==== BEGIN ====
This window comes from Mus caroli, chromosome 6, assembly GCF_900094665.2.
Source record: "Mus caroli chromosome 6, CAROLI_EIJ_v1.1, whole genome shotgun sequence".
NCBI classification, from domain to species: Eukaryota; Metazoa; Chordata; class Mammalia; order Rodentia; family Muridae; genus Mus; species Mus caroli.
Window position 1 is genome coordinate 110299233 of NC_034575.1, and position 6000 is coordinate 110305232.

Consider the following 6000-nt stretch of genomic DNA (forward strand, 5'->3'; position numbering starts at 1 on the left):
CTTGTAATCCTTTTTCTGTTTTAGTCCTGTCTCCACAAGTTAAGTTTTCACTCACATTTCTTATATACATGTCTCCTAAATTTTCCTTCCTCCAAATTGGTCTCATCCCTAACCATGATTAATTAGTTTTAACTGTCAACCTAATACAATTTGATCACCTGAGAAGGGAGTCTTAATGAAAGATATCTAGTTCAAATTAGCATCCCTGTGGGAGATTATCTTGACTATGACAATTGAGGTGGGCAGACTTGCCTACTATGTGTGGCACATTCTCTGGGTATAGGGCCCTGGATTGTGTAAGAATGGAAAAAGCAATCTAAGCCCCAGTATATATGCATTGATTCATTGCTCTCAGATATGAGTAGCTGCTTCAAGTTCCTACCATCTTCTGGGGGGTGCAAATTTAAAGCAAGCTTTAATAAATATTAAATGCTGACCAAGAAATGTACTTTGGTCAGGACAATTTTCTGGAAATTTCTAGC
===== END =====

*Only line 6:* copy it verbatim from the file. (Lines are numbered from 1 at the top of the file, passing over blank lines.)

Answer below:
CTTGTAATCCTTTTTCTGTTTTAGTCCTGTCTCCACAAGTTAAGTTTTCACTCACATTTCTTATATACATGTCTCCTAAATTTTCCTTCCTCCAAATTGGTCTCATCCCTAACCATGATTAATTAGTTTTAACTGTCAACCTAATACAATTTGATCACCTGAGAAGGGAGTCTTAATGAAAGATATCTAGTTCAAATTAGCATCCCTGTGGGAGATTATCTTGACTATGACAATTGAGGTGGGCAGACTTGCCTACTATGTGTGGCACATTCTCTGGGTATAGGGCCCTGGATTGTGTAAGAATGGAAAAAGCAATCTAAGCCCCAGTATATATGCATTGATTCATTGCTCTCAGATATGAGTAGCTGCTTCAAGTTCCTACCATCTTCTGGGGGGTGCAAATTTAAAGCAAGCTTTAATAAATATTAAATGCTGACCAAGAAATGTACTTTGGTCAGGACAATTTTCTGGAAATTTCTAGC